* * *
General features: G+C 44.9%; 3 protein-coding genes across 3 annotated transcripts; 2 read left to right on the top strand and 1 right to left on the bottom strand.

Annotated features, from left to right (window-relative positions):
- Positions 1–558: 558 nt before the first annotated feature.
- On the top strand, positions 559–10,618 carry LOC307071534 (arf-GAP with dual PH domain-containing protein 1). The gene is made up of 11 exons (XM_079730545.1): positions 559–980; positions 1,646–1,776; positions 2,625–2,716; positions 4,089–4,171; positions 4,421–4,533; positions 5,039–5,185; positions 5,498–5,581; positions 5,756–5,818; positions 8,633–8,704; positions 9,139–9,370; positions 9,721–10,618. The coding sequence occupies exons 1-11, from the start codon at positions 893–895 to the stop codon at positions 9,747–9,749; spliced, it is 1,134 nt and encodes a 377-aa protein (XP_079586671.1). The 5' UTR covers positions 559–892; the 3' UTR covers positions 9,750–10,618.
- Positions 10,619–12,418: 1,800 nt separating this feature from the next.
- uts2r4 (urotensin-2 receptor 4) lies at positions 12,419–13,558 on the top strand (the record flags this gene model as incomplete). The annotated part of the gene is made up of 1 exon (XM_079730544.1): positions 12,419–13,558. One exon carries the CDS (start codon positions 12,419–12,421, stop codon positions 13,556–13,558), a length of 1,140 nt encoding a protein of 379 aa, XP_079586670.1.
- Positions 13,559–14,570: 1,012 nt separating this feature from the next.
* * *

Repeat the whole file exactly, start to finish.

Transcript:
General features: G+C 44.9%; 3 protein-coding genes across 3 annotated transcripts; 2 read left to right on the top strand and 1 right to left on the bottom strand.

Annotated features, from left to right (window-relative positions):
- Positions 1–558: 558 nt before the first annotated feature.
- On the top strand, positions 559–10,618 carry LOC307071534 (arf-GAP with dual PH domain-containing protein 1). The gene is made up of 11 exons (XM_079730545.1): positions 559–980; positions 1,646–1,776; positions 2,625–2,716; positions 4,089–4,171; positions 4,421–4,533; positions 5,039–5,185; positions 5,498–5,581; positions 5,756–5,818; positions 8,633–8,704; positions 9,139–9,370; positions 9,721–10,618. The coding sequence occupies exons 1-11, from the start codon at positions 893–895 to the stop codon at positions 9,747–9,749; spliced, it is 1,134 nt and encodes a 377-aa protein (XP_079586671.1). The 5' UTR covers positions 559–892; the 3' UTR covers positions 9,750–10,618.
- Positions 10,619–12,418: 1,800 nt separating this feature from the next.
- uts2r4 (urotensin-2 receptor 4) lies at positions 12,419–13,558 on the top strand (the record flags this gene model as incomplete). The annotated part of the gene is made up of 1 exon (XM_079730544.1): positions 12,419–13,558. One exon carries the CDS (start codon positions 12,419–12,421, stop codon positions 13,556–13,558), a length of 1,140 nt encoding a protein of 379 aa, XP_079586670.1.
- Positions 13,559–14,570: 1,012 nt separating this feature from the next.